Dark Tropics: “it’s mostly acoustic and vintage sounding without heavy beats or synths”

For a sharp, colourful and very-natural feeling collaboration in what they brand as the ‘pop noir’ world, Belfast duo Dark Tropics’ are growing fast. Their original formation, which saw them evolve into an act receiving a surprising level of early-career international radioplay almost overnight, was somewhat more mundane, but an immediate fit.

“About two years ago I saw an ad online on ‘join my band’ from a singer based in Belfast looking to perform live in a jazz band,” multi-instrumentalist Gerard Sands explains. “Although I didn’t really want to play jazz, I thought it was intriguing so I messaged Rio [McGuinness] and she emailed me back from Morocco where she was volunteering for the summer after her A Levels.” 

“She sent me this really jazzy voice note of her singing ‘Crazy’ by Gnarls Barkley acapella. It sounded beautifully strange, so we organised a meeting on her return. At our first meeting, we discovered a mutual appreciation of Radiohead and The Rolling Stones song ‘Sympathy for the devil’ and decided to try recording something the following week. We wrote and recorded two demos very quickly, sent them off to a few industry folk, and a few months later we were in Attica studio in the Donegal countryside recording our debut album ‘Ink’.” 

“We did have a lot of gigs scheduled when we released our first single so obviously it was a disappointment when covid stopped all that. It did give us an opportunity to write new songs though. We couldn’t meet up during lockdown so we’d send each other song ideas via WhatsApp and develop them that way.”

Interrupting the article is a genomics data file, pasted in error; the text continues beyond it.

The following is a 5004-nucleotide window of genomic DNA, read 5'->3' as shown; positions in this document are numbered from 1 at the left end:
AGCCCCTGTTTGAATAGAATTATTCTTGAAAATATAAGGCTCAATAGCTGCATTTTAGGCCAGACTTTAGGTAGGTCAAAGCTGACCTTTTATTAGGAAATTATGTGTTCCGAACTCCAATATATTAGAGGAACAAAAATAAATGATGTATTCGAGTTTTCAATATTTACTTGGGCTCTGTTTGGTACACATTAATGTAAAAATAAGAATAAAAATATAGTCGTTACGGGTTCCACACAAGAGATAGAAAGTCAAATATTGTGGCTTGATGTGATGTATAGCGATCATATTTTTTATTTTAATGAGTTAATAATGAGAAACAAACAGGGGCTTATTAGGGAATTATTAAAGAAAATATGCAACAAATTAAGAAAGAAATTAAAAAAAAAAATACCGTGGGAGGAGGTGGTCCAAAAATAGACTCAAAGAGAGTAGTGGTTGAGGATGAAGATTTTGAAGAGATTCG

“Now that shows have started again we’re keen to get out and play. We’ve only done a handful of shows, actually just three, so we need to play in front of an audience and get that feedback.”

Robocobra Quartet: “pretty much every song is loosely based on something we should aspire to”

Ever-morphing Belfast six-piece Robocobra Quartet are one of those bands that are very hard to pin down: equally at home in jazz and punk quarters.

‘Living Isn’t Easy’, their first full-length record in four years, is typically exploratory, with a single ‘Wellness’ in which vocalist Chris Ryan reads verbatim a bizarre article about an influencer’s daily routine, is typical of the band’s leftfield exuberance.

I spoke to the band around the launch of the record, and found them in thoughtful form…

Hi lads, congrats on the new record. You did some interestingly specific things in the studio around creating a mood. Can you tell me how that worked in practice?

Ryan Burrowes: Thank you! We decided to record the album in a studio in rural Donegal, a cool looking modern studio set in a sort of idyllic rugged Irish landscape. The idea was to focus solely on the music and spend time together as a group of 6, which up until that point we have never really done.

The album was written and arranged very collaboratively compared to previous records and we wanted to maximise this when recording by forcing ourselves into the same location for a week, while also recording many of the tracks live. We decided on a strict ‘sound palette’ for this record, which allowed us to be as creative as possible within strict parameters. I think this has all contributed to our most direct sounding release thus far. We also had a great time as a collective.